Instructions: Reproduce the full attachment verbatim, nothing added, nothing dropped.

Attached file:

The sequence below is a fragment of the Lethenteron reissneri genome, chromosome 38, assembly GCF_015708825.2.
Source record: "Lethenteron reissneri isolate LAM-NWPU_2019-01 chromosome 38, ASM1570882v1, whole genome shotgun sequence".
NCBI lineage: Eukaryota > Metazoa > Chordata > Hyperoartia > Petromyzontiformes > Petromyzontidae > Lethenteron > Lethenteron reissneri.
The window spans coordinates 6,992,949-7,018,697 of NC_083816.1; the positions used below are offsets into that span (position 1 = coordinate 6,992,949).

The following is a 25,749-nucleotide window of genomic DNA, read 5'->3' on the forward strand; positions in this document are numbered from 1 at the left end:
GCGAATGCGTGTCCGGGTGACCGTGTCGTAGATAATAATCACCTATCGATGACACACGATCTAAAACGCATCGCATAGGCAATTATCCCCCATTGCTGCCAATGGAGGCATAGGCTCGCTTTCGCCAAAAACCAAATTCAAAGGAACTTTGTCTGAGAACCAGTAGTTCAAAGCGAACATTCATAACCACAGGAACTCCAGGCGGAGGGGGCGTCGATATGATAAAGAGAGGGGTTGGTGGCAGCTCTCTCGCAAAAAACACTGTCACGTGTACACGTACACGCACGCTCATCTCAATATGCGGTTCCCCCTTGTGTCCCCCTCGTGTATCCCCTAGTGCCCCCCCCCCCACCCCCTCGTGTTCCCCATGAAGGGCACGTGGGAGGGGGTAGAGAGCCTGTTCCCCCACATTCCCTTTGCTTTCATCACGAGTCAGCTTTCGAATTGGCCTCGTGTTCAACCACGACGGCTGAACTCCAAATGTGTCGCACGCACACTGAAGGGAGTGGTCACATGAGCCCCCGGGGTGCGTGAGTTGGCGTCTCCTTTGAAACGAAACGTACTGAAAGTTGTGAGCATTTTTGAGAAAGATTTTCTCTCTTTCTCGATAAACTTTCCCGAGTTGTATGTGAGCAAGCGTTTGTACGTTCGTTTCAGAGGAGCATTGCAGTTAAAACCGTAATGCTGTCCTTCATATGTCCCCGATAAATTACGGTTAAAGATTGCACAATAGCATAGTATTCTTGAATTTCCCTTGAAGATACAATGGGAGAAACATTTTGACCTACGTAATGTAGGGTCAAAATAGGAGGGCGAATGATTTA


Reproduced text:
The sequence below is a fragment of the Lethenteron reissneri genome, chromosome 38, assembly GCF_015708825.2.
Source record: "Lethenteron reissneri isolate LAM-NWPU_2019-01 chromosome 38, ASM1570882v1, whole genome shotgun sequence".
NCBI lineage: Eukaryota > Metazoa > Chordata > Hyperoartia > Petromyzontiformes > Petromyzontidae > Lethenteron > Lethenteron reissneri.
The window spans coordinates 6,992,949-7,018,697 of NC_083816.1; the positions used below are offsets into that span (position 1 = coordinate 6,992,949).

The following is a 25,749-nucleotide window of genomic DNA, read 5'->3' on the forward strand; positions in this document are numbered from 1 at the left end:
GCGAATGCGTGTCCGGGTGACCGTGTCGTAGATAATAATCACCTATCGATGACACACGATCTAAAACGCATCGCATAGGCAATTATCCCCCATTGCTGCCAATGGAGGCATAGGCTCGCTTTCGCCAAAAACCAAATTCAAAGGAACTTTGTCTGAGAACCAGTAGTTCAAAGCGAACATTCATAACCACAGGAACTCCAGGCGGAGGGGGCGTCGATATGATAAAGAGAGGGGTTGGTGGCAGCTCTCTCGCAAAAAACACTGTCACGTGTACACGTACACGCACGCTCATCTCAATATGCGGTTCCCCCTTGTGTCCCCCTCGTGTATCCCCTAGTGCCCCCCCCCCCACCCCCTCGTGTTCCCCATGAAGGGCACGTGGGAGGGGGTAGAGAGCCTGTTCCCCCACATTCCCTTTGCTTTCATCACGAGTCAGCTTTCGAATTGGCCTCGTGTTCAACCACGACGGCTGAACTCCAAATGTGTCGCACGCACACTGAAGGGAGTGGTCACATGAGCCCCCGGGGTGCGTGAGTTGGCGTCTCCTTTGAAACGAAACGTACTGAAAGTTGTGAGCATTTTTGAGAAAGATTTTCTCTCTTTCTCGATAAACTTTCCCGAGTTGTATGTGAGCAAGCGTTTGTACGTTCGTTTCAGAGGAGCATTGCAGTTAAAACCGTAATGCTGTCCTTCATATGTCCCCGATAAATTACGGTTAAAGATTGCACAATAGCATAGTATTCTTGAATTTCCCTTGAAGATACAATGGGAGAAACATTTTGACCTACGTAATGTAGGGTCAAAATAGGAGGGCGAATGATTTA